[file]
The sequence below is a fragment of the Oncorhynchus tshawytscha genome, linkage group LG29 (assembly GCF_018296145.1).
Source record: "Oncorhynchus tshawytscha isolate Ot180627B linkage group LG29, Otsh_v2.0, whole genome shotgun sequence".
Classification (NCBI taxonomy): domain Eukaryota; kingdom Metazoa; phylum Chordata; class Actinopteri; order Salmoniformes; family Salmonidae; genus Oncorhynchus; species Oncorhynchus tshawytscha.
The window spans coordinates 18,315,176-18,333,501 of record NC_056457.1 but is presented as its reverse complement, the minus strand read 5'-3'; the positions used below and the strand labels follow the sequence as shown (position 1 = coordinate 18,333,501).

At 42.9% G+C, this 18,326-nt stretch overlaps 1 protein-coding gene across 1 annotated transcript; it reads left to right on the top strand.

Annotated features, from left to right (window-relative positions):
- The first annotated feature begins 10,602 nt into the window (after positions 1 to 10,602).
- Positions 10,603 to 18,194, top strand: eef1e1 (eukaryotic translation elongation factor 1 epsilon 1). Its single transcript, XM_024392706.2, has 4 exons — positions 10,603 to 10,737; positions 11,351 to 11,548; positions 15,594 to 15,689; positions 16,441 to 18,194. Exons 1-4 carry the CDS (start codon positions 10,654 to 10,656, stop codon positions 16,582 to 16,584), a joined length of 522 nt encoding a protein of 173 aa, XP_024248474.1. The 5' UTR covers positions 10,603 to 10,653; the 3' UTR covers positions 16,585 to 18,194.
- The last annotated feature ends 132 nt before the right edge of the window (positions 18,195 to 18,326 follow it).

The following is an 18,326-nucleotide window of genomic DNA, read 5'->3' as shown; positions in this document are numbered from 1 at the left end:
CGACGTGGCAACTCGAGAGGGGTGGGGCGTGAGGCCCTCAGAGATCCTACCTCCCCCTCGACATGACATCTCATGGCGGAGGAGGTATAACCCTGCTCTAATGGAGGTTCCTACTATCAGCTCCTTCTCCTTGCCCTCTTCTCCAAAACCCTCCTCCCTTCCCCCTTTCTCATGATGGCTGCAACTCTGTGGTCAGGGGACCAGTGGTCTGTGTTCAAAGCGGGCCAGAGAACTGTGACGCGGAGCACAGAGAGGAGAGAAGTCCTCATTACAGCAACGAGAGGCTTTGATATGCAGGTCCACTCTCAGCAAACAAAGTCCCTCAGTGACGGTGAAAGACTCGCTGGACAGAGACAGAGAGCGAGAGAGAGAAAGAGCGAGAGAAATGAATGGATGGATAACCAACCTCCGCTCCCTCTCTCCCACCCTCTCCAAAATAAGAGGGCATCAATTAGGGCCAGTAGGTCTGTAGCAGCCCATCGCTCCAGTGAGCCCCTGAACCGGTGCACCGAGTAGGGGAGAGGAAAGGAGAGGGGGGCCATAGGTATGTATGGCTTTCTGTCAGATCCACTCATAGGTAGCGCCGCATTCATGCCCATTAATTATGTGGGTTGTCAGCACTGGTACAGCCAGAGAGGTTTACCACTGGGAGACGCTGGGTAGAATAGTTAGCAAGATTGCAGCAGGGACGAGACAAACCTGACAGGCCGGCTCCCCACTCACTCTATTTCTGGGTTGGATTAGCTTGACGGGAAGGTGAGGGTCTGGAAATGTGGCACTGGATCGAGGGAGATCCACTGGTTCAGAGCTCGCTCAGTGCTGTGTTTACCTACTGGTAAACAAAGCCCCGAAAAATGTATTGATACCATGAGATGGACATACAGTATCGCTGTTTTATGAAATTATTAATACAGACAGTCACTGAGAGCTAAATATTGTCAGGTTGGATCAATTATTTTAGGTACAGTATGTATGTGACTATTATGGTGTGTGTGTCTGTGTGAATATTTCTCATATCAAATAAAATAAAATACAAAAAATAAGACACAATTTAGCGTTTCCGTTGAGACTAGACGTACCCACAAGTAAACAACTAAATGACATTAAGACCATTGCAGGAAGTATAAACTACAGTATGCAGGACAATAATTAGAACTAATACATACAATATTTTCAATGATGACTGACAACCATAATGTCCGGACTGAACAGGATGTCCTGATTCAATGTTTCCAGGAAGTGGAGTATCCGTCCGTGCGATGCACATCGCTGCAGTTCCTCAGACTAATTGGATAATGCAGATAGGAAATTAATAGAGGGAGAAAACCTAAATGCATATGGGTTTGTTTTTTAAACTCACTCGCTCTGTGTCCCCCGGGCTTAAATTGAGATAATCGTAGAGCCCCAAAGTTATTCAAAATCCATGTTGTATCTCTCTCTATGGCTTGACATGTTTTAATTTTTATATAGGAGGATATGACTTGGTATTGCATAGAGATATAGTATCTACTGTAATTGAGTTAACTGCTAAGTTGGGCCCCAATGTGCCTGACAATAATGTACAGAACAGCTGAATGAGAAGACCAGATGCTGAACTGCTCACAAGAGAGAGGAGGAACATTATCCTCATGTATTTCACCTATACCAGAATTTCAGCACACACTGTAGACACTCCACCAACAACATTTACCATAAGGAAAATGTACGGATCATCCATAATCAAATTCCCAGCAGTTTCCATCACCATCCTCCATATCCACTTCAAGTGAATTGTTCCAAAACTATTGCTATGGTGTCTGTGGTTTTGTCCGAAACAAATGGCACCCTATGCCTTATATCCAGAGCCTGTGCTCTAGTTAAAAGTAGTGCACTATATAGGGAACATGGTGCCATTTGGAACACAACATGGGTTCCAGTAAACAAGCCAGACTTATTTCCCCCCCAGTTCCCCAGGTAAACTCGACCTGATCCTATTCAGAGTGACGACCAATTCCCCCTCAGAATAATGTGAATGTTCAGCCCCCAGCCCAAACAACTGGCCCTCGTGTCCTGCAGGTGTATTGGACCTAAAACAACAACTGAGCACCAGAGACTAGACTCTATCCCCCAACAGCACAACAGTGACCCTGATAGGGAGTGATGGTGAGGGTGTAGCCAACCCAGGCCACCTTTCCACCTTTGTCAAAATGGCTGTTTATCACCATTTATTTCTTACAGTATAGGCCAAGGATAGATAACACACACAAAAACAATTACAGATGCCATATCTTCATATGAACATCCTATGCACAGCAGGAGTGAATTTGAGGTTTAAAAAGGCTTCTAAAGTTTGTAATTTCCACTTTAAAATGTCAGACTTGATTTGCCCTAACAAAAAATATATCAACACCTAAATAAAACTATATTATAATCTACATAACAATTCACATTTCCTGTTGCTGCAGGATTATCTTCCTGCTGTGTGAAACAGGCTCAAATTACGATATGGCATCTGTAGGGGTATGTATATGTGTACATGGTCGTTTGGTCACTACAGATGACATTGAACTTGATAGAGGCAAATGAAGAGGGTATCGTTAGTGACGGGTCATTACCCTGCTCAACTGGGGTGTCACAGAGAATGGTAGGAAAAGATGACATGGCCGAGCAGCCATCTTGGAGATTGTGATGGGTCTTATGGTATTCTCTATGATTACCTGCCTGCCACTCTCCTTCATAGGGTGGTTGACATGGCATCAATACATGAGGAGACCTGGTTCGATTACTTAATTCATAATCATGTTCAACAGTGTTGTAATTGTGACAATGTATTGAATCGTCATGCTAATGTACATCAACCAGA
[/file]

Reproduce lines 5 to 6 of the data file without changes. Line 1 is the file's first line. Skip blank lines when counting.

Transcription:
At 42.9% G+C, this 18,326-nt stretch overlaps 1 protein-coding gene across 1 annotated transcript; it reads left to right on the top strand.

Annotated features, from left to right (window-relative positions):